To create pathways from jail to and through college for court-involved and formerly incarcerated residents of Tompkins County.
CIU provides comprehensive “bridge to college” services in Tompkins county. We provide services for formerly incarcerated people and those on probation, parole, or involvement with or alternative to incarceration programs and arrest without conviction. A High School Diploma, GED, TASC, or other HSD equivalent is required.
College Initiative Upstate is modeled on College Initiative in NYC founded by Benay Rubenstein in 2002, now part of the the Prisoner Rentry Initiative at John Jay College of Criminal Justice where CI is now celebrating it's 15th year!
In Tompkins County we are adapting this urban model to fit our particular context. CIU opened its doors as a fully integrated program of OAR in 2016.
CIU's work is holistic, highly collaborative and founded on a participatory model where students serve in key leadership roles. By leveraging education opportunities CIU becomes a turning point for those in reentry who want to begin or continue higher education.
Benay Rubenstein the Director of CIU Upstate by:
phone 607-351-5028 or email firstname.lastname@example.org
Suzanne Burnham the Academic Counselor of CIU Upstate by:
phone 607-882-0355 or email email@example.com
Read More about CIU's founding and Eddie Ellis
Most importantly, the CIU staff, volunteers, and students become a trustworthy learning community serving as both an anchor and guiding force for student committed to higher education as a central piece of their reentry strategy.
Why College Works
Identity Shift: For most formerly incarcerated, largely first-generation students, enrolling in a college degree program promotes a transformative “identify-shift” that helps them heal from the trauma of incarceration, builds self esteem, informs healthy choices and has a strong ripple effect on family, children and greater community involvement.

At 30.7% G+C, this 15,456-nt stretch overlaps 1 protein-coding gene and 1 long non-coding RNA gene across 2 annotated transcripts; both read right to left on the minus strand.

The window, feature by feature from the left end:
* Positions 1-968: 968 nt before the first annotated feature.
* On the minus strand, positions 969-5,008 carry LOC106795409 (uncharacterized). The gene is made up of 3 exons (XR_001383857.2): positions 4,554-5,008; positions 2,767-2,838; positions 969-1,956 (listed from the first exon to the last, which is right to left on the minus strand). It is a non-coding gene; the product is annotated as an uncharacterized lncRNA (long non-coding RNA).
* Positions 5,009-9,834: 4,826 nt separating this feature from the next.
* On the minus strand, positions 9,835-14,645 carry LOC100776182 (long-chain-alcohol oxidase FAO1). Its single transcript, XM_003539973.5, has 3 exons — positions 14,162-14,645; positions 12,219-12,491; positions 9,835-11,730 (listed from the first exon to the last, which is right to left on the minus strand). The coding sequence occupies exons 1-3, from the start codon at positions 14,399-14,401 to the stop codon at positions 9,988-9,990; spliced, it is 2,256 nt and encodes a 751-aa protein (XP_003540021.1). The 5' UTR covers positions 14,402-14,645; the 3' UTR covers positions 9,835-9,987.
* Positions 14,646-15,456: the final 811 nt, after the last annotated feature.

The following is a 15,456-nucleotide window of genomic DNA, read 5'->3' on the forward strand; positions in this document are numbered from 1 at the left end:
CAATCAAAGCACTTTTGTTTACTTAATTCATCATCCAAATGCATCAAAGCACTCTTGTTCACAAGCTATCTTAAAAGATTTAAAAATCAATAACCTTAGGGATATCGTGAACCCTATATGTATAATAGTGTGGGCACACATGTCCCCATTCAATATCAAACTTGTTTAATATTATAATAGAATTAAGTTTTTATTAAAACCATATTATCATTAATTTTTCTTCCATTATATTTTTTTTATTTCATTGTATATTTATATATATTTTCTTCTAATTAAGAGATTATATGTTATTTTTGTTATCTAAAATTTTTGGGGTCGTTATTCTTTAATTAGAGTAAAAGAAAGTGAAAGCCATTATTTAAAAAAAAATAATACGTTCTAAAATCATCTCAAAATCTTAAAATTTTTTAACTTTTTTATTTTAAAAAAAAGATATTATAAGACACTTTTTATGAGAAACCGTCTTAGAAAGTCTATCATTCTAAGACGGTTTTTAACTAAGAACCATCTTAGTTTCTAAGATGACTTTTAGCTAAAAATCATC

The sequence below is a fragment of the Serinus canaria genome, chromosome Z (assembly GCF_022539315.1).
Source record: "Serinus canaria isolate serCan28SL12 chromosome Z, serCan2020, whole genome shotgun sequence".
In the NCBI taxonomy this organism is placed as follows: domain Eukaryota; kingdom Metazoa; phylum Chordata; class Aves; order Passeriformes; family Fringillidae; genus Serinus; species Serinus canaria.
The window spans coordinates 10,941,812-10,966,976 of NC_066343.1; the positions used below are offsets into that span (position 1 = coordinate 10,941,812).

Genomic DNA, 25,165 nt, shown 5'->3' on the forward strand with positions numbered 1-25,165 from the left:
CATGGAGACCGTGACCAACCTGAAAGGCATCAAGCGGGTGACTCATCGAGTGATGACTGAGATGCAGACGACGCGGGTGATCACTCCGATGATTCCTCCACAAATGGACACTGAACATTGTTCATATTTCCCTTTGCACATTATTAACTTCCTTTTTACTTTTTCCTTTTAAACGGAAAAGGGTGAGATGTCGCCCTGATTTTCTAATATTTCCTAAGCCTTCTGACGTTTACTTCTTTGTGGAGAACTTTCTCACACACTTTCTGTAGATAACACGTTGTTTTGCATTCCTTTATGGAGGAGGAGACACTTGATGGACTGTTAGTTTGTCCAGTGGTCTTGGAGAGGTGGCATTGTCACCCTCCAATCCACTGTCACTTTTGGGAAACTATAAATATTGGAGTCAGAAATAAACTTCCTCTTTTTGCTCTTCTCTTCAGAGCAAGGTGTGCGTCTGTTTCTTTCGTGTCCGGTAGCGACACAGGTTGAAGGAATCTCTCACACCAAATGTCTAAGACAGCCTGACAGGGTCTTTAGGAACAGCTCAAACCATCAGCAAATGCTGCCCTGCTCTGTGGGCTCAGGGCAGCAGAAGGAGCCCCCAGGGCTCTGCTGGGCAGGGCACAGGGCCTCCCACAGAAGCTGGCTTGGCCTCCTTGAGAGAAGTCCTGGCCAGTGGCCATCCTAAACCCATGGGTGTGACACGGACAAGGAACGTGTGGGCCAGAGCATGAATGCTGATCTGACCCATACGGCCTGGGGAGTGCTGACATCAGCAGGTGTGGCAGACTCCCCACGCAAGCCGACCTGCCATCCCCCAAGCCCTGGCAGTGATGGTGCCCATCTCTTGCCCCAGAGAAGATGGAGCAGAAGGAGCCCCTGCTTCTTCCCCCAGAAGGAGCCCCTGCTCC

Low Recidivism After College: A recent report by RAND names the classroom as the place where incarcerated people have a good chance of turning their lives around, are up to 43 percent less likely to reoffend and return to prison and are far more likely to find a job and social stability after release. (RAND Review (2016) The Case for Correctional Education in U.S. Prison)
Studies: Study after study has shown that higher education plays a critical role in successful reentry of people with criminal justice backgrounds. According to Susan Sturm, one of the leading researchers on education after incarceration, “Without adequate education, people with criminal justice backgrounds are ill-equipped to rebuild their lives and obtain employment that can break the cycle of poverty.” This is particularly important at a time when the prediction is that by 2020, 65% of all jobs in the economy will require post-secondary training beyond high school.
Thank You Laura Komor! CIU students give heartfelt thanks your countless creative contributions and joyful energy during CIU’s first year at OAR!